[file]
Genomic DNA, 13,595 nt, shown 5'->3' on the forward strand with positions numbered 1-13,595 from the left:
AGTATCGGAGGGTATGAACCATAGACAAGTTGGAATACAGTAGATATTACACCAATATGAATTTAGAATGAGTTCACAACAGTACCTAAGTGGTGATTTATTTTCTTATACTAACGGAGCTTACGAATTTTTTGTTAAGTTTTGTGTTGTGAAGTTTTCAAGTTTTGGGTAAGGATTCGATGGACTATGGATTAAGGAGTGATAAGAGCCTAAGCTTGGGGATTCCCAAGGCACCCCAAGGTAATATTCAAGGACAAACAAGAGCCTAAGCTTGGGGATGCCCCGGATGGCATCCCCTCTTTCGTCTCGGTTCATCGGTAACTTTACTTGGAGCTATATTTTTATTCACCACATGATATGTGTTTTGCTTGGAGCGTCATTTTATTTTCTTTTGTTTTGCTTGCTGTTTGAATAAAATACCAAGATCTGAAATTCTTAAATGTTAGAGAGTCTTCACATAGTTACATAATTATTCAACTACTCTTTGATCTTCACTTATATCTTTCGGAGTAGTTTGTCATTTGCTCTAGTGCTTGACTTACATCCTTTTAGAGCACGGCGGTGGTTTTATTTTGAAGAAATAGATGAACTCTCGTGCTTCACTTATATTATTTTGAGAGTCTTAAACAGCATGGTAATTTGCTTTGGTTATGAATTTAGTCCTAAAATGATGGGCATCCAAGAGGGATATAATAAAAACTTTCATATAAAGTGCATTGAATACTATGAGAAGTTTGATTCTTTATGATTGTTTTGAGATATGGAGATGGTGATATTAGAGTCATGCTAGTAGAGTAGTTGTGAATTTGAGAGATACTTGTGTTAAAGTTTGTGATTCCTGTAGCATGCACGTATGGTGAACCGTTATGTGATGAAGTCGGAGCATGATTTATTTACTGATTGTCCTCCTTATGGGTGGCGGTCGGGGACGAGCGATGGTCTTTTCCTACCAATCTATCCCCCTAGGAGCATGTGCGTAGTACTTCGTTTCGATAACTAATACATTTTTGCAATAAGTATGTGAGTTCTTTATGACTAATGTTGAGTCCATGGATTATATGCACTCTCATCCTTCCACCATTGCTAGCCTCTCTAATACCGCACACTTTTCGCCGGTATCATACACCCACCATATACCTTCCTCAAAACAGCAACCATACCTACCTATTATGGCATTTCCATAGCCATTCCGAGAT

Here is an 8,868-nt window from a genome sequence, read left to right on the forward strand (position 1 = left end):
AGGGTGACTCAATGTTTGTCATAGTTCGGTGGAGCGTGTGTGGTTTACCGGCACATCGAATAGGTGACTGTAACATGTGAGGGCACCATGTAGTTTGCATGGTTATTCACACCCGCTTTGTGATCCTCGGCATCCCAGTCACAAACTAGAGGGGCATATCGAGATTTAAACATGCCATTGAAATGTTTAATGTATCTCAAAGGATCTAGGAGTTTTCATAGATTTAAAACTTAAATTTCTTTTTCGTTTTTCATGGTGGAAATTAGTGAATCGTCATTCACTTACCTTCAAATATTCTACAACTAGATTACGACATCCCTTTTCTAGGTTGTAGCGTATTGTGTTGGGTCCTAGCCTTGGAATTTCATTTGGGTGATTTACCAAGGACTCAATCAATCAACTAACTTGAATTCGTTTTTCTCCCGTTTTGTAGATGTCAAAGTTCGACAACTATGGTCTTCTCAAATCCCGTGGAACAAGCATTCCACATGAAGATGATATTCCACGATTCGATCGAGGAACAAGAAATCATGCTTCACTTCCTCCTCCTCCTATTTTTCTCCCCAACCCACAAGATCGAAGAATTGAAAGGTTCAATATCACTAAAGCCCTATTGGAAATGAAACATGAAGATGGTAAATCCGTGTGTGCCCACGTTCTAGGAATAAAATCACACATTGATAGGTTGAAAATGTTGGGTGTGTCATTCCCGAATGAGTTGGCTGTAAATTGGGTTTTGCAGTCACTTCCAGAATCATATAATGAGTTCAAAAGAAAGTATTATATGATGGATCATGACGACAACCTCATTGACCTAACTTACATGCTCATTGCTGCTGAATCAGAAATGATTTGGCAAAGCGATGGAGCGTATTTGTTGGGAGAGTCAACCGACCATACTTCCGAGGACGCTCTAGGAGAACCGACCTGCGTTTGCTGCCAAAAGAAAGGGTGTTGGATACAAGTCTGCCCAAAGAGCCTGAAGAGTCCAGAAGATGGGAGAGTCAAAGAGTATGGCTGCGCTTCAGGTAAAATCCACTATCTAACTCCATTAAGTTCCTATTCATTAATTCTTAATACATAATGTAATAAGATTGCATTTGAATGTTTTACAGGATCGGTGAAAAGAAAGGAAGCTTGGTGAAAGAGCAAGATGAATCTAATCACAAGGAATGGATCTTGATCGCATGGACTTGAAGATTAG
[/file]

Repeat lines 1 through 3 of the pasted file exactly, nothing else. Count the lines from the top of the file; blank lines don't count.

Genomic DNA, 13,595 nt, shown 5'->3' on the forward strand with positions numbered 1-13,595 from the left:
AGTATCGGAGGGTATGAACCATAGACAAGTTGGAATACAGTAGATATTACACCAATATGAATTTAGAATGAGTTCACAACAGTACCTAAGTGGTGATTTATTTTCTTATACTAACGGAGCTTACGAATTTTTTGTTAAGTTTTGTGTTGTGAAGTTTTCAAGTTTTGGGTAAGGATTCGATGGACTATGGATTAAGGAGTGATAAGAGCCTAAGCTTGGGGATTCCCAAGGCACCCCAAGGTAATATTCAAGGACAAACAAGAGCCTAAGCTTGGGGATGCCCCGGATGGCATCCCCTCTTTCGTCTCGGTTCATCGGTAACTTTACTTGGAGCTATATTTTTATTCACCACATGATATGTGTTTTGCTTGGAGCGTCATTTTATTTTCTTTTGTTTTGCTTGCTGTTTGAATAAAATACCAAGATCTGAAATTCTTAAATGTTAGAGAGTCTTCACATAGTTACATAATTATTCAACTACTCTTTGATCTTCACTTATATCTTTCGGAGTAGTTTGTCATTTGCTCTAGTGCTTGACTTACATCCTTTTAGAGCACGGCGGTGGTTTTATTTTGAAGAAATAGATGAACTCTCGTGCTTCACTTATATTATTTTGAGAGTCTTAAACAGCATGGTAATTTGCTTTGGTTATGAATTTAGTCCTAAAATGATGGGCATCCAAGAGGGATATAATAAAAACTTTCATATAAAGTGCATTGAATACTATGAGAAGTTTGATTCTTTATGATTGTTTTGAGATATGGAGATGGTGATATTAGAGTCATGCTAGTAGAGTAGTTGTGAATTTGAGAGATACTTGTGTTAAAGTTTGTGATTCCTGTAGCATGCACGTATGGTGAACCGTTATGTGATGAAGTCGGAGCATGATTTATTTACTGATTGTCCTCCTTATGGGTGGCGGTCGGGGACGAGCGATGGTCTTTTCCTACCAATCTATCCCCCTAGGAGCATGTGCGTAGTACTTCGTTTCGATAACTAATACATTTTTGCAATAAGTATGTGAGTTCTTTATGACTAATGTTGAGTCCATGGATTATATGCACTCTCATCCTTCCACCATTGCTAGCCTCTCTAATACCGCACACTTTTCGCCGGTATCATACACCCACCATATACCTTCCTCAAAACAGCAACCATACCTACCTATTATGGCATTTCCATAGCCATTCCGAGAT

Here is an 8,868-nt window from a genome sequence, read left to right on the forward strand (position 1 = left end):